Borrowing the vase

Lady Margaret Harley, who had become the Duchess of Portland on her marriage in 1734, had a private museum in which she amassed a diverse collection of objects. She was, wrote Horace Walpole, ‘…a simple woman, and intoxicated only by empty vases’. She purchased Hamilton’s Barberini vase in 1784 to add to her museum, all of which, including the vase, was sold in 1786, the year after her death.

The entire contents of the Portland museum, totalling over 4000 lots, were sold between April and June 1786. The vase – a fanciful representation of it featured prominently in the engraved frontispiece of the auction catalogue – formed lot 4155. Possibly acting on the advice of Sir Joshua Reynolds, the Duchess’s son, the 3rd Duke of Portland, bought the vase, paying 980 guineas (£1,029).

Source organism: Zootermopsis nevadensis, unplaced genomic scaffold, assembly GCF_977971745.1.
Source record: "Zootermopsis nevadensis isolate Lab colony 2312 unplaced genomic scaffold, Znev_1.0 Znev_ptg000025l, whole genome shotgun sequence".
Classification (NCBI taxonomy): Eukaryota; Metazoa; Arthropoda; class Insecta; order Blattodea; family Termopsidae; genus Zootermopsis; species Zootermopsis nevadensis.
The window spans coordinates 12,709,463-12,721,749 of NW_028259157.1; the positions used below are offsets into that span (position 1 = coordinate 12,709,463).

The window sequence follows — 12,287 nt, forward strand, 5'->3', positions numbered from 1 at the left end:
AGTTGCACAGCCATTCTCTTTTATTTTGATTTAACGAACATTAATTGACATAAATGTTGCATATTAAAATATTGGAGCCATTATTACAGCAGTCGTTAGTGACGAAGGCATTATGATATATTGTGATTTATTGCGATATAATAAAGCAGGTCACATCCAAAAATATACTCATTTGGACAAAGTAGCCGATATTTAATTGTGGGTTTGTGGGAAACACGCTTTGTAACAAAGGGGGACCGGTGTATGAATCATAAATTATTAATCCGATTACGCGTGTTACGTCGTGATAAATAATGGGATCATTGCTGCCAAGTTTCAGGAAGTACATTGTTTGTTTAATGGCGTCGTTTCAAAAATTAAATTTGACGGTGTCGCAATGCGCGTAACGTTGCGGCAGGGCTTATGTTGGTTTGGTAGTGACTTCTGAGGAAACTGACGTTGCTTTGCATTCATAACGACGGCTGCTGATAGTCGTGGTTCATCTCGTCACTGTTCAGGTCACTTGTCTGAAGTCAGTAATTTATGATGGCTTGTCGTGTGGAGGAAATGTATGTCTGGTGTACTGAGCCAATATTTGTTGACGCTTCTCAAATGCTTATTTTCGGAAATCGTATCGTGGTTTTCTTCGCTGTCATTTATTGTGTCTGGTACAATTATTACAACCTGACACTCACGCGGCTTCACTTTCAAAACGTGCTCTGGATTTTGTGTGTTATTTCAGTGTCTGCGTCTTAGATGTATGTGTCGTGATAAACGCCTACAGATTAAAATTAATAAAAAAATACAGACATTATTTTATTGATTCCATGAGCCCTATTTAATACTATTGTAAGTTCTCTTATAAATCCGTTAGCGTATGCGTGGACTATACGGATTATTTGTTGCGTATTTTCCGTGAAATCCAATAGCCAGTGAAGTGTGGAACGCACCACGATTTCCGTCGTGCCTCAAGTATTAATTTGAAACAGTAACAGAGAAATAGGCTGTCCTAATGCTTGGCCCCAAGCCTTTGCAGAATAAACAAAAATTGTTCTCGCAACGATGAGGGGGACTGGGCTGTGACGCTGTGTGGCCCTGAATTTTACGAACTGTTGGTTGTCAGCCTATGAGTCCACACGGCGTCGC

Three days later Josiah signed a loan receipt for the vase, with the express intention of copying it in his unique jasper body. ‘You will be pleased, I am sure, to hear what a treasure is just now put into my hands, I mean the exquisite Barberini vase with which you enriched this island, and which, now … we may call … the Portland vase…’ Josiah write to Sir William Hamilton on 24 June 1786.

Images

The sale catalogue of the Duchess of Portland's museum, depicting the vase

The sale catalogue of the Duchess of Portland's museum, depicting the vase